DTC Telemedicine Expands Access to Gender-Affirming Therapy
Direct-to-consumer telemedicine services that provide gender-affirming hormone therapy appear to follow evidence-based guidelines and charge about the same as brick-and-mortar medical centers, according to researchers who reviewed the platforms’ websites.
Dr Erin Jesse
The findings suggest that virtual care “may be a good option” for transgender, nonbinary, and intersex people, who often report difficulty finding physicians they trust, Erin Jesse, MD, a fifth-year urology resident at University Hospitals Cleveland Medical Center, who is the first author of the study, told Medscape Medical News.
Jesse’s group presented their findings October 27 at a joint scientific meeting of the Sexual Medicine Society of North America and the International Society for Sexual Medicine, in Miami. The results have not been published in a peer-reviewed journal.
New direct-to-consumer telemedicine companies have emerged with gender-diverse staff and services tailored to the needs of these individuals. They offer “a more inclusive feel” than might be encountered at a physician’s office, Jesse said.
Confirming that these companies adhere to standards of care and cost-effectiveness “is especially important considering the reduced access to care and potentially increased vulnerability of the gender-diverse population,” she and her colleagues wrote.
From a Google search in March, the team identified six US-based platforms that offer gender-affirming medical therapy: FOLX, True U Clinic, QueerDoc, Queer Med, TransClinique, and Plume.
From information posted on the companies’ websites, the researchers determined that all aligned with the World Professional Association for Transgender Health’s Standards of Care in two areas: use of an informed consent model to ensure that patients have sufficient information and understanding to decide on their own treatment, and endorsement of frequent laboratory monitoring of hormone levels in early stages of treatment.
The team also compared the costs listed on the websites for the first year of therapy to the costs of similar care at a tertiary center, as determined using University Hospitals Cleveland Medical Center’s online estimator.
The platforms offered various pricing models, including fee-for-service and monthly membership plans ranging from $59 to $139. For individuals without insurance, estimates ranged from $1022 to $1428 for oral estradiol and from $1184 to $1668 for intramuscular testosterone from the online companies, compared with $1184 and $1216, respectively, at the tertiary center.
Although some platforms accept insurance, the researchers were not able to evaluate the cost of using private insurance or Medicaid, Jesse said. She noted that transgender individuals are more likely to lack insurance than are cisgender patients.
The team also assessed the scope of services. All companies offered legal help with changes to names and gender markers, such as “M” and “F.” Three or more companies offered preexposure prophylaxis to prevent HIV infection, treatment for erectile dysfunction, referrals for surgery, and medical letters of support for surgery.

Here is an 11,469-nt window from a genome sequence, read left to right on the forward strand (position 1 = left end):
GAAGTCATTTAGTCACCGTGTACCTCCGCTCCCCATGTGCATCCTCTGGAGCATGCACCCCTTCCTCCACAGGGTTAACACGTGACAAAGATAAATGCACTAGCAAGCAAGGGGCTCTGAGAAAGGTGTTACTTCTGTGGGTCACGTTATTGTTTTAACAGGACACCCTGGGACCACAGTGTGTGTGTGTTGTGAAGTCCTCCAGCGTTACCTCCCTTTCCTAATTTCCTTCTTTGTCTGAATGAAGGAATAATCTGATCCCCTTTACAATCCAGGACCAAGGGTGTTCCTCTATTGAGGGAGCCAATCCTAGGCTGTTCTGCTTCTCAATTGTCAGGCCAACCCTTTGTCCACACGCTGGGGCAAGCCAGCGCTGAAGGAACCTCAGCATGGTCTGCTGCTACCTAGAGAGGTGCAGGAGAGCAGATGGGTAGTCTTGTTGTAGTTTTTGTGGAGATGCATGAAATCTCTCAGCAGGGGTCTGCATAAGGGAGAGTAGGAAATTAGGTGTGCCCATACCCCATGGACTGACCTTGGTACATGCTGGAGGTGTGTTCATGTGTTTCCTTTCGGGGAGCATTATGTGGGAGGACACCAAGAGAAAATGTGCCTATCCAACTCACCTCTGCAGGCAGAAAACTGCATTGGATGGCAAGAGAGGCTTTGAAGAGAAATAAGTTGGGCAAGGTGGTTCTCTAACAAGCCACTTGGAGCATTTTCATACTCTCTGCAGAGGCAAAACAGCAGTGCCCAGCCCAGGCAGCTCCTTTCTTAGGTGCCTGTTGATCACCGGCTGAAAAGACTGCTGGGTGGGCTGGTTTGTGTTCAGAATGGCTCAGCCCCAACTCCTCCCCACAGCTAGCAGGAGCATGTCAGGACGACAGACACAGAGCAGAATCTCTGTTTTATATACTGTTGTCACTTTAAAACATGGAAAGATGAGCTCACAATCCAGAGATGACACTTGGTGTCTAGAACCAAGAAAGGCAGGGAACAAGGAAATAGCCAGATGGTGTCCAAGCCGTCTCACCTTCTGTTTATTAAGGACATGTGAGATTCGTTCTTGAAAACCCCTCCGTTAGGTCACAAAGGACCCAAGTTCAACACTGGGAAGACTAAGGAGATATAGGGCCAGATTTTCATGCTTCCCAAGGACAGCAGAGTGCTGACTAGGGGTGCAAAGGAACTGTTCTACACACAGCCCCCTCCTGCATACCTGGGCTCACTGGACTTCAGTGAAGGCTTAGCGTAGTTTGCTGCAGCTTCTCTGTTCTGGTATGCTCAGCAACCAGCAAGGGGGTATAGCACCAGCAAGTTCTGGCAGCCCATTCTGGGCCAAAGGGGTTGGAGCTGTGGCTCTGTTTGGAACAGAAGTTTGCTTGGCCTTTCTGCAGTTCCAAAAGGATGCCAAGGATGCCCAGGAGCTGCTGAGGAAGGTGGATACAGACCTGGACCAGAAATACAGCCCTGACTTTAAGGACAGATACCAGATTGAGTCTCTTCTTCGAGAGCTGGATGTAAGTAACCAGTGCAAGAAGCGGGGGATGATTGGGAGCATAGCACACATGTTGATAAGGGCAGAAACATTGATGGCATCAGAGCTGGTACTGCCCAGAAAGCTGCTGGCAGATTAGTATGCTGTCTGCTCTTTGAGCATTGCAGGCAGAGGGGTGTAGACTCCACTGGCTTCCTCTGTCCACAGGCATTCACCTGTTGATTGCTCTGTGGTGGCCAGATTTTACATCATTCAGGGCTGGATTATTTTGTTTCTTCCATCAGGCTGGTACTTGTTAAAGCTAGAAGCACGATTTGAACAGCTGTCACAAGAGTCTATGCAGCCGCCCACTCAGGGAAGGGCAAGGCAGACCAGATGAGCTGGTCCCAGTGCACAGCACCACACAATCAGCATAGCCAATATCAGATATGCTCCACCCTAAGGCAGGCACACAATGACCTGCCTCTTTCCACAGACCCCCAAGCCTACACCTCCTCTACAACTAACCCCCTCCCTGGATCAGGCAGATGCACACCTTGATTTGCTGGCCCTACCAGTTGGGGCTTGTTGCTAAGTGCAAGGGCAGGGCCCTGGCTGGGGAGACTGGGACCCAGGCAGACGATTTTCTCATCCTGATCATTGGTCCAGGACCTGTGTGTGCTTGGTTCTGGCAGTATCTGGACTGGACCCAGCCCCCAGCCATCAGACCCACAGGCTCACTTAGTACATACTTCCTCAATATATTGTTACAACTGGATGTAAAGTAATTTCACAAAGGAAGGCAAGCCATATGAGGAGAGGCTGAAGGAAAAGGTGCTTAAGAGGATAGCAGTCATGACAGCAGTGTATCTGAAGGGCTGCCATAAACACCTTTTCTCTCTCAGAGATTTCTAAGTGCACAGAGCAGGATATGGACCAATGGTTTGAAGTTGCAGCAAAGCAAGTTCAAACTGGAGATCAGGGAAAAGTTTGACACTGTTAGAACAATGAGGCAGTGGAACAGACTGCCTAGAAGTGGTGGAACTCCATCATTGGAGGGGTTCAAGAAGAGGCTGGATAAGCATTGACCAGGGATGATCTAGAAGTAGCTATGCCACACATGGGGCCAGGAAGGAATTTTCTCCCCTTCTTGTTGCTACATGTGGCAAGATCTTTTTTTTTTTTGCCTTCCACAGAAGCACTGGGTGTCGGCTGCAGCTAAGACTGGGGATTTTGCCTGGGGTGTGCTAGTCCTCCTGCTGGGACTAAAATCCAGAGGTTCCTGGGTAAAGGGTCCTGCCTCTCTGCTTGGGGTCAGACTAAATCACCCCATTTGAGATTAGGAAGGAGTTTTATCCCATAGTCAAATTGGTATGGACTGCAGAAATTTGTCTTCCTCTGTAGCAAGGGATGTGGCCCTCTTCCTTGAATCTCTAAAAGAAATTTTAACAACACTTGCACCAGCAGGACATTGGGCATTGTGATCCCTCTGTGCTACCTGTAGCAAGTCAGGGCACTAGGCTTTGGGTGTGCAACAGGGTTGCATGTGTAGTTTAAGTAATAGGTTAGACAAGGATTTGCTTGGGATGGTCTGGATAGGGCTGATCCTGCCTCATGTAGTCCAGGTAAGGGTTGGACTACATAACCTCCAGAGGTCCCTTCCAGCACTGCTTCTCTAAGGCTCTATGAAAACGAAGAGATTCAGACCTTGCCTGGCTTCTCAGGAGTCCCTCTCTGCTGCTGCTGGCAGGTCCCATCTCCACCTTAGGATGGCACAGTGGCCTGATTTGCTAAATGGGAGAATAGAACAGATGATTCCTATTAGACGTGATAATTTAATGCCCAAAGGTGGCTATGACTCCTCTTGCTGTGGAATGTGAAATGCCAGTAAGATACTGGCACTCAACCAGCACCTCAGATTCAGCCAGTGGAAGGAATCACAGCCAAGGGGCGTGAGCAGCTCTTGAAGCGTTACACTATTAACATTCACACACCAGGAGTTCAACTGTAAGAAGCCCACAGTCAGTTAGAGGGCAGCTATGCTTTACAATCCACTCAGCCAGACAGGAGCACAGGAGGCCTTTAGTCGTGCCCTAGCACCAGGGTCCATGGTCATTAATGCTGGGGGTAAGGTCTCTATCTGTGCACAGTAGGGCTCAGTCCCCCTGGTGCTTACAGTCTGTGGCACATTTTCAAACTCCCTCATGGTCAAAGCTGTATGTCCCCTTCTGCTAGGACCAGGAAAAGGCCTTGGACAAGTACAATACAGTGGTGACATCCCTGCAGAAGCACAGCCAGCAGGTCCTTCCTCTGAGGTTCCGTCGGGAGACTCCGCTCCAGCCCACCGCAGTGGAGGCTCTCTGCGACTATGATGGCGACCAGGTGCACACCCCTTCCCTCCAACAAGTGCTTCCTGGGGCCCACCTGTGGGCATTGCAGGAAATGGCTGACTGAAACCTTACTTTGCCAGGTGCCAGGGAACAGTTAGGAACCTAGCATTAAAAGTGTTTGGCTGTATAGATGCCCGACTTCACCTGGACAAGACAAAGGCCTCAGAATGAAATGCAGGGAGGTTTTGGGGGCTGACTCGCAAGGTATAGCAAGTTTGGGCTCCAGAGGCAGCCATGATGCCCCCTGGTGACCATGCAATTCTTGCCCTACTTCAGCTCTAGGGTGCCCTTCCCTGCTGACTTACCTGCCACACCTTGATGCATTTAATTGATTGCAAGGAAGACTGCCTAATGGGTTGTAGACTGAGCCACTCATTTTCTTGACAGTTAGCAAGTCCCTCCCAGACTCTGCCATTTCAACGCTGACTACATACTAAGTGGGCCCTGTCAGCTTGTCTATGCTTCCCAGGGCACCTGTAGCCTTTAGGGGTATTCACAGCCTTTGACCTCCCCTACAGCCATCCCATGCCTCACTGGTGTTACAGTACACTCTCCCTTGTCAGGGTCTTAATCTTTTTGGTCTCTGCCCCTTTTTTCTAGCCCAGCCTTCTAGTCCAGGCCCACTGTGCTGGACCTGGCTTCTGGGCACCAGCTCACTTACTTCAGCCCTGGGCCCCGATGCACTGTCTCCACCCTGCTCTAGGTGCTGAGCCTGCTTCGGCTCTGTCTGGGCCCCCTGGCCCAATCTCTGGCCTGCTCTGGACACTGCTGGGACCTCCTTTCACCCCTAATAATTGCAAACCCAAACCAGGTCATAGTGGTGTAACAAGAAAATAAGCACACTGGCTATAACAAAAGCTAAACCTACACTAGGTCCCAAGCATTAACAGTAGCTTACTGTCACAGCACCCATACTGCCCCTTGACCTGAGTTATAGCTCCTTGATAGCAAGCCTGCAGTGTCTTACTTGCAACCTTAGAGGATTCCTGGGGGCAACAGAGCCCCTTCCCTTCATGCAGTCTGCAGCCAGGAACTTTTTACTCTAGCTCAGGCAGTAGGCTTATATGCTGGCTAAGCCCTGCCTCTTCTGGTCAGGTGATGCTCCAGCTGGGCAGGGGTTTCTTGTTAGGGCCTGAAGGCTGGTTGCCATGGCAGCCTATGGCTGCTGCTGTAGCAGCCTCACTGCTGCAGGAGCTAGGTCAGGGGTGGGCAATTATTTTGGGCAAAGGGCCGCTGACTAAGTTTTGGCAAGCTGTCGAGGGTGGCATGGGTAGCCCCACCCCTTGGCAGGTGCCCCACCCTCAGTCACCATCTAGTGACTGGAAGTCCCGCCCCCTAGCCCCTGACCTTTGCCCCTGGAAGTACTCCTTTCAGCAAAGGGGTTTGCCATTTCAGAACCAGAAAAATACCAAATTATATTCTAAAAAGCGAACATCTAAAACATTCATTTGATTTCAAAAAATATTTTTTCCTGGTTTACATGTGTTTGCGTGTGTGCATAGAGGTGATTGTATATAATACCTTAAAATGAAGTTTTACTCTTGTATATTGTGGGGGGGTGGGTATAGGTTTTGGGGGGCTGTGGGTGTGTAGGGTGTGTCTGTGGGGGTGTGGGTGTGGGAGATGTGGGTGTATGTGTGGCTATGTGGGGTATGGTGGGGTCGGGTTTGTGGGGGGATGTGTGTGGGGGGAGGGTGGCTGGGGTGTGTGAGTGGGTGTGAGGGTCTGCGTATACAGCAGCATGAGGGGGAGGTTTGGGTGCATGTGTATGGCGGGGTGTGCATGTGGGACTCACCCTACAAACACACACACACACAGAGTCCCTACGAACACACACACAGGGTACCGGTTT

Two offered puberty blockers, although the researchers were unable to determine the risk of adolescents obtaining treatment without proper assessments, because details of those services are not disclosed on websites, Jesse said.
An avenue of further research would be to interview patients to learn how platforms operate in practice and whether patients are properly assessed before treatment. “Those sorts of questions we can’t answer just by looking at the websites,” she said.
However, Charlotte Hoffman, JD, senior policy counsel for the National Center for Transgender Equality, an advocacy group, said she does not harbor concerns about patients being treated inappropriately simply because care is virtual. All clinicians who provide gender-affirming care face potential repercussions, such as malpractice lawsuits or state disciplinary action, if they veer from treatment guidelines, she said.
“I don’t necessarily take the premise that telehealth is inherently worse than in-person care as a given,” Hoffman said.
During the COVID-19 pandemic, Hoffman added, direct-to-consumer telemedicine has expanded access for individuals in rural areas, people with disabilities, and those who live in places where in-person providers of transgender care face public hostility, although individuals without the resources to pay may still be left out.
What might happen to that access if telemedicine restrictions that were loosened during the pandemic are reinstated is unclear, she said.
The researchers and Hoffman have disclosed no relevant financial relationships.
Joint scientific meeting of the Sexual Medicine Society of North America and the International Society for Sexual Medicine. Presented October 27, 2022.
Mary Chris Jaklevic is a healthcare journalist in the Midwest.
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